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Bleeding Heart Plant: How to Care for the Perennial

Dolores has landscaped for private clients, maintained one client's small orchid collection, and keeps 30 houseplants.

The beautiful bleeding heart.

The beautiful bleeding heart.

How and Where Do Bleeding Hearts Grow?

Bleeding heart plants bloom in the spring. From late April until June, the 24- to 36-inch plants produce delicate blooms that dangle from arching stems. The flowers resemble dark pink or white hearts with smaller petals below.

The beautifully lobed foliage remains green in northern climates if kept moist through the summer months. In warmer areas, the foliage begins to turn yellow after the flowers have faded, but this lovely perennial is well worth it. Simply plant summer annual flowers around it to hide the yellowed leaves.

They prefer shade and rich, moist, well-drained soil. They also do well in clay in either mildly acidic or mildly alkaline soil.

Faeries seem to lurk in its shadows. This long-time garden favorite was brought to the West by famed Victorian plant collector, Robert Fortune. The Royal Horticultural Society sent him to China in 1846, and he brought the plant back to England with him, where it quickly gained popularity.

How and Where to Buy Bleeding Heart

  • Bleeding hearts can be purchased boxed or bare root in their dormant state from garden shops or catalogues. Garden centers also offer the plant in spring when they are in bloom (or about to bloom). If you can, wait until the plants are just past their peak bloom and you may find them at a discounted price.
  • Choose a healthy, thick-stemmed plant. Check the hole at the bottom of the pot to make sure the roots have not emerged there, which is a sign of overcrowding.
  • This is not a good perennial to divide or transplant in spring. However, in the winter, while the plant was dormant, I've successfully dug up a small clump and separated it from the larger. A new bleeding heart grew in its new spot and the old one was none the worse for wear.
Bleeding heart in the garden with grape hyacinths.

Bleeding heart in the garden with grape hyacinths.

Other Varieties

  • Dwarf ever-blooming bleeding heart (Dicentra formosa) is a smaller version and only 12"–15" tall. As the name suggests, this variety will continue to bloom through the summer if the spent blossoms are removed and the plant is kept moist.
  • King of hearts is a pink flowering, sun-tolerant version.
  • Aurora bears white flowers above grey-green foliage.
  • Luxuriant's flowers are bright red.
  • Bacchanal features rose-red flowers.

Note: The dwarf varieties do not display the perfectly-shaped little hearts like the larger plants do.

This vintage card illustrates the popularity of bleeding heart in the old days.

This vintage card illustrates the popularity of bleeding heart in the old days.

The Legend and Lore of Bleeding Heart

An old story features a prince and princess. The prince is in love with the princess and brings her many gifts. Each gift looks like part of the flower, and while you tell the story, you pluck those pieces off the flower. In the end, of course, the princess refuses him, and the prince kills himself (the storyteller stabs the flower's heart with the stamen) and the princess feels guilty.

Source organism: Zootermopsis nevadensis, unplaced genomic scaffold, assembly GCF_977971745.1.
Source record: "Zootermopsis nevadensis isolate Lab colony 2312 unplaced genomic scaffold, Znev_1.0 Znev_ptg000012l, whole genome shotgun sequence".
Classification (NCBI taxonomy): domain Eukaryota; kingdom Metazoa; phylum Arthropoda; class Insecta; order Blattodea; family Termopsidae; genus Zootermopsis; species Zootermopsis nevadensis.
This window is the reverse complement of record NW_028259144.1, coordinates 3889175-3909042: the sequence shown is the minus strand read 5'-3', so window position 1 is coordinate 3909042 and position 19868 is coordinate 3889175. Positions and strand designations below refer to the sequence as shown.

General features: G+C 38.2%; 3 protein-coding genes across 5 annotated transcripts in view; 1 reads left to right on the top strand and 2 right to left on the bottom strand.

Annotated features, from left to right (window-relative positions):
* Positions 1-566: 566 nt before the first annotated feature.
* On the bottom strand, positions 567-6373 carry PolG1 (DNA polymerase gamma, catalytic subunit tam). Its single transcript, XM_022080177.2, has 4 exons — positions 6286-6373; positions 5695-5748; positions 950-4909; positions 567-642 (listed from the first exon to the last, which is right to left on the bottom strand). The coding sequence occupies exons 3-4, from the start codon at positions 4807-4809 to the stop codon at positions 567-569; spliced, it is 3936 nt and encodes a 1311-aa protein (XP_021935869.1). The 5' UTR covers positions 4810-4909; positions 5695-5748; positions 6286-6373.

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I've never taken a flower apart to investigate the bits inside that describe the tale; they are too delicate and pretty to disturb.

Bleeding heart has long been associated with Christianity. The flower is known as the Bleeding heart of Mary as well as the Bleeding heart of Jesus, a traditional concept in the Catholic Church.

Questions & Answers

Question: My well established bleeding heart did not come back this spring. Is there anything I can do to save it?

Answer: The bleeding heart can be killed by soggy soil. If you had a very wet fall or winter, the roots might have rotted. There are also fungal diseases that can harm bleeding hearts. Verticillium wilt or fusarium wilt will damage or destroy your plants.

As you can not save a plant that is not there, maybe you should just get a new one. Dig up the old roots as well as some of the surrounding soil. Enrich the area with a soil conditioner that loosens the soil. Clay holds water so make sure you remove surrounding clay to increase drainage.


Dolores Monet (author) from East Coast, United States on April 28, 2009:

Peggy, thank you so much for the lovely comment. I am happy to have brought back that beautiful memory of your grandfather. There was something special about grandparent's gardens...

Peggy Woods from Houston, Texas on April 27, 2009:

This brought back fond memories of my grandfather's garden in Wisconsin. He always had bleeding hearts planted and he would take a flower apart and tell us how each part related to Christianity. It has been a long time since those days and I haven't thought of this in a while. Thanks for bringing back this good memory.

Dolores Monet (author) from East Coast, United States on April 26, 2009:

Olive, have you ever driven passed your old house in spring to see if it is still there? (I guess that would be kind of creepy)

Olive P on April 26, 2009:

One of my favorite plants. First time I saw one was in my Gmom's garden. I loved it so much that when she passed away I dug it up and planted at my house. When I moved to where I am now it was October and the plant was out of sight. I didn't think to dig it up and take it with me. But I have one that I bought and a volunteer that came up next to it.

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